“We may not be seeing rainbows in the sky but we’ve been seeing rainbows all across the city today,” Gov. Steve Bullock told the 25th annual Big Sky Pride rally on a wet and cold Saturday.
Big Sky Pride first met in Helena in 1993 to advocate for both legal equality and public support of the LGBTQ community. On Saturday, the annual parade and rally made a return to Helena with hundreds marching down Last Chance Gulch drumming and chanting to spectators huddled out of the rain in doorways and beneath awnings.
Big Sky Pride first met in Helena in 1993 to advocate for both legal equality and public support of the LGBTQ community. On Saturday the parad…
“Chicks with Sticks” drummed on buckets as chants such as “Hey hey, ho ho, bigotry has got to go” echoed down the narrow gulch. Many of the marchers carried rainbow flags or wore rainbow clothing as a symbol of their cause. Others held banners for organizations such as the Montana Human Rights Network and the ACLU as well as in opposition to I-183, a citizen initiative that would require a person to use restrooms or locker rooms in accordance with the gender on his or her birth certificate.
“It’s Pride, you don’t miss out on Pride in Montana,” said Keva Alvarado, who traveled from Billings to march in the parade. “It’s just knowing that you’re somewhere surrounded by people that unconditionally support you.”
The parade finished at Anchor Park where a sizeable crowd gathered for the rally.
First to speak was state Senate candidate Rep. Bryce Bennett, D-Missoula, who said their message is needed “now more than ever.”
“We’ve gone from an era where the president helped us advance towards marriage equality and equal rights to one where we have to push back for our basic rights,” he said, adding that he is excited to see resilience in the LGBTQ community.
Rep. Kim Abbott, D-Helena, found commonality in the treatment of the LGBTQ community with other marginalized people -- lodging criticism at the Trump administration for its immigration policy of separating families who enter the country illegally.
“The same people, Jeff Sessions and Donald Trump, the same people that are attacking our rights and our families are attacking other communities that are vulnerable,” she said.
Democratic PSC candidate Andy Shirtliff echoed Abbott in condemning the policy as a “fight for the soul of our country.”
Democratic Sen. Jon Tester did not attend Saturday's event, but a statement was read on his behalf that said in part, "No matter who you love, who makes you happy or who you chose to be with in life, you deserve safety, you deserve respect, you deserve opportunity and you deserve equality."
Shawn Reagor spoke for the transgender community, saying in part, “We believe the best way to change someone’s mind is to show them our hearts.”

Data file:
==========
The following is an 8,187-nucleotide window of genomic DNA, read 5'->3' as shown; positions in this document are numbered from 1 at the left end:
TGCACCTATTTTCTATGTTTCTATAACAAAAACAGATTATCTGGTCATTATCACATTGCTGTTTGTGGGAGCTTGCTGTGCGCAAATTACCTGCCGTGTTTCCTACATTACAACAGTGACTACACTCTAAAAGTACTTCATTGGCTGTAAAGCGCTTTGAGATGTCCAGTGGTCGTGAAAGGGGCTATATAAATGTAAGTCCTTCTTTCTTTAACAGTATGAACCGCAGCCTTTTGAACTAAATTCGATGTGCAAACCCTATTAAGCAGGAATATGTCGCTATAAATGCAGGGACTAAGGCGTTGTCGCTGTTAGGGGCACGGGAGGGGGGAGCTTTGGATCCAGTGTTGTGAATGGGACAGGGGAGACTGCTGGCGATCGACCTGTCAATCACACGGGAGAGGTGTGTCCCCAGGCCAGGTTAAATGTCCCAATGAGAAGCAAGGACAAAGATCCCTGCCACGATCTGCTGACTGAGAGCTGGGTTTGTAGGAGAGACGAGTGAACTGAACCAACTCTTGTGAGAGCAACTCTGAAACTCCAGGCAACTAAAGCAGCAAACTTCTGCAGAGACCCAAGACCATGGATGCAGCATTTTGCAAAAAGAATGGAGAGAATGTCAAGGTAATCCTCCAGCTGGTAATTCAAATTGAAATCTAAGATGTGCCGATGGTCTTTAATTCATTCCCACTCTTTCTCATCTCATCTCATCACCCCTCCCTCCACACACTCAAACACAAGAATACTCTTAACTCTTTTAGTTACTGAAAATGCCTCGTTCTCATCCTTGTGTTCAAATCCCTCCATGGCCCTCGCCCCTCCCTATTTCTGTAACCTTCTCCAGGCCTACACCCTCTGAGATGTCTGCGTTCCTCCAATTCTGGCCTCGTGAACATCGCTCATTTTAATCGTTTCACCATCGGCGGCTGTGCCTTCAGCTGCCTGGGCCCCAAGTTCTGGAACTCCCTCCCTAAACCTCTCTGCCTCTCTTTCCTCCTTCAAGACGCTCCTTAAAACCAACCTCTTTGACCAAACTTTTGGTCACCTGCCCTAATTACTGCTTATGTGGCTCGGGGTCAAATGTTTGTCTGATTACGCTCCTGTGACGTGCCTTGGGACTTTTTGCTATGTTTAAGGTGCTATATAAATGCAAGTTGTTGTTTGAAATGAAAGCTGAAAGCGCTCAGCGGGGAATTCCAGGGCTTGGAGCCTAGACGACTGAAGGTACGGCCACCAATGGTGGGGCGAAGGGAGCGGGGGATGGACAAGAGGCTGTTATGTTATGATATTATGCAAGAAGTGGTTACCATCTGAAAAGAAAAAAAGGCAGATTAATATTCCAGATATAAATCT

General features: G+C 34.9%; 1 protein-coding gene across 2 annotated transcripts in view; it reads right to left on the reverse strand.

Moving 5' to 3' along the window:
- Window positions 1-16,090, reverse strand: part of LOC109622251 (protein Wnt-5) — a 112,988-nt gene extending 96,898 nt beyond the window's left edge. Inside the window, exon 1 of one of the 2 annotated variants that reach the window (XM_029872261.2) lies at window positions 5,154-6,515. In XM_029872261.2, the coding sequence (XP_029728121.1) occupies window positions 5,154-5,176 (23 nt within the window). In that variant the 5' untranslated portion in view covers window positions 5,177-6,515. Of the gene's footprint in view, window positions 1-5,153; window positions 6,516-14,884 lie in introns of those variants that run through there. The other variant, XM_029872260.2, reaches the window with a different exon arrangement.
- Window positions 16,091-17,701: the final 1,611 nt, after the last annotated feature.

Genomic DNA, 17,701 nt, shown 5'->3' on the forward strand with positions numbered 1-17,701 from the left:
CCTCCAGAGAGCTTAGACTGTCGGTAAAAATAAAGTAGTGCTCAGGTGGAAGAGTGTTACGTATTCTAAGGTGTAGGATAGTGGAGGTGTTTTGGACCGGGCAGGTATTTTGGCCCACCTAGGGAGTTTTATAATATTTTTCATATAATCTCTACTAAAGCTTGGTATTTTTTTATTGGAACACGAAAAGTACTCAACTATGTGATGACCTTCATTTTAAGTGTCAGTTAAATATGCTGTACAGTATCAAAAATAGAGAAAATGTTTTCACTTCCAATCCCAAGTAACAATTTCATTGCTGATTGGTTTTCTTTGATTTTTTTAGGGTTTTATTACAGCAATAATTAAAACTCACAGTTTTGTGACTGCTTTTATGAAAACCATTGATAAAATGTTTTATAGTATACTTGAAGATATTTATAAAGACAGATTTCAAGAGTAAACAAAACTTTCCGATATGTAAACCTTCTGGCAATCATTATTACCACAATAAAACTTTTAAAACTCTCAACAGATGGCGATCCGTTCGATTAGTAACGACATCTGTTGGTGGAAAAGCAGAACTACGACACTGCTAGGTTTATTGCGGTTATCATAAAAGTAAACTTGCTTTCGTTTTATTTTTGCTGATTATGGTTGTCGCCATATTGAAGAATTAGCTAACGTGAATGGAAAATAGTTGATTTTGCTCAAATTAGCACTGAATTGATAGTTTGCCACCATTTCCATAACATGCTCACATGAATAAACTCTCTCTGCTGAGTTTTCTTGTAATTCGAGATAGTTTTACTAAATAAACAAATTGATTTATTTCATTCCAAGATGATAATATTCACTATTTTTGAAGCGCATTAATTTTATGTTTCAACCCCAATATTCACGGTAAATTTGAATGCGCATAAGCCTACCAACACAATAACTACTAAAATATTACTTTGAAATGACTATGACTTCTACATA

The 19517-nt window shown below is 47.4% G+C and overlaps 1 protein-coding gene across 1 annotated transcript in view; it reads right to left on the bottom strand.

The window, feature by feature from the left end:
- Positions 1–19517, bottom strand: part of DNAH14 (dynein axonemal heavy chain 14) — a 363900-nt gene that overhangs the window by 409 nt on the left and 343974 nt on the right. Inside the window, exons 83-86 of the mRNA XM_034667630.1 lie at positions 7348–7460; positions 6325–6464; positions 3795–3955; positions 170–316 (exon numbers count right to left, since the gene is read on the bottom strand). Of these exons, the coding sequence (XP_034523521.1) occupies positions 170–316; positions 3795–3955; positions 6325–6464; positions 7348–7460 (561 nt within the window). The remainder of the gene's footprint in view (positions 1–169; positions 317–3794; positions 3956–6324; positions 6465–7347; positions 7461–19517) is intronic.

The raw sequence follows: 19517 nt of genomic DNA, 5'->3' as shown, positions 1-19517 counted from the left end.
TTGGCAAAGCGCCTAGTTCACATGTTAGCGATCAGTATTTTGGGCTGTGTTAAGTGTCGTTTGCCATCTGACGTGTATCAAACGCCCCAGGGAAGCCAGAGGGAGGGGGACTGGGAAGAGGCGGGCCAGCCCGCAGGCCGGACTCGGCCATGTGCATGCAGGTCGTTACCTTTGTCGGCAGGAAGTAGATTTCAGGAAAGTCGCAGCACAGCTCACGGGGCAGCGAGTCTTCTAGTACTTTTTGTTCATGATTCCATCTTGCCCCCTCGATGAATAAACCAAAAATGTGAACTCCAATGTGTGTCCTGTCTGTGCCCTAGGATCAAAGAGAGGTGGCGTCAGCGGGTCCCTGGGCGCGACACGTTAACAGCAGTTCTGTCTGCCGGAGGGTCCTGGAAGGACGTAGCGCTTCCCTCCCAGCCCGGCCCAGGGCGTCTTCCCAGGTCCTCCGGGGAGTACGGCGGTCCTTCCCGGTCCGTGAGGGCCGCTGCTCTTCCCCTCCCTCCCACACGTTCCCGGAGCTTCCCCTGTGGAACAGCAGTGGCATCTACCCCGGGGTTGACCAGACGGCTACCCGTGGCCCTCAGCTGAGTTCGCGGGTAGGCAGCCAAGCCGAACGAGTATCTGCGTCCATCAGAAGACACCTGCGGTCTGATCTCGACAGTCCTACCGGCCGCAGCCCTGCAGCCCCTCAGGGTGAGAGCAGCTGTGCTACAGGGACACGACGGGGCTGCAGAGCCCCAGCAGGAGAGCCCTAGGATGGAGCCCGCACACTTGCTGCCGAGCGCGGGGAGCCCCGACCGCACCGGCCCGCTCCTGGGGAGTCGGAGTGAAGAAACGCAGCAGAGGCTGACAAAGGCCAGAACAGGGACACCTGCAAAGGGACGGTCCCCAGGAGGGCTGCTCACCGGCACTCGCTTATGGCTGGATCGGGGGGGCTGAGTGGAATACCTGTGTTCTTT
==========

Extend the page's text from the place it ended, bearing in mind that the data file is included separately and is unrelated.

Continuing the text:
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Not all who attended Saturday’s parade and rally were there in support. As speakers took to the stage, a chant began from the back of the crowd, with several supporters attempting to drown out a man holding up a Bible and condemning homosexuality on religious grounds.
The man was among several protesters who had traveled from the Fellowship Baptist Church in Sidney. Pastor Jordan Hall said their message was to both condemn homosexuality and to encourage repentance.
“We’re telling the good news of Jesus Christ that God gets to define what sin is, God gets to define what marriage is, God gets to define what love is, so if we need to be saved, the first thing we need to understand is that we need saving,” Hall said.
Helena Police reported no major incidents or citations.
Sen. Diane Sands, D-Missoula, described a different scene at the first Big Sky Pride. Sands and others were working to repeal laws that criminalized so-called “deviant sex,” but during the event they experienced hostility including having eggs thrown at them.
Former Helena Mayor Colleen McCarthy also recalled troubling experiences at the event 25 years ago. As a city councilwoman at the time, she was warned beforehand by several constituents who told her, “You will regret this decision and you will never be elected to another position in this city or county.”
“I told them my decision to participate had nothing to do with being elected, it had to do with the message of inclusion and acceptance,” she said.
That first parade ended at the Capitol, and when McCarthy went up the steps to speak, she says two men angrily rushed at her only to be stopped by police.
Democratic U.S. House nominee Kathleen Williams said the message behind Big Sky Pride resonated with her, including supporting the passage of a nondiscrimination ordinance in Bozeman.
“People speaking out against intolerance and injustice helped make this state the first place that ever felt like home,” she said.
Helena Mayor Wilmot Collins called the event a “celebration of progress.”
“The celebration of Pride is a reminder of people from all backgrounds and all creeds that love is the most powerful weapon that we possess when facing people that marginalize and suppress the very ideals America was founded on,” he said. “We all deserve respect and decency.”
Bullock was the final speaker and agreed that progress had been made but cautioned against complacency.
“We’re going to reflect on what we’ve done, we’re going to celebrate but we’re not going to stand still,” he said. “We’re not going to stand still until equal rights aren’t an abstract, it’s something for everyone.”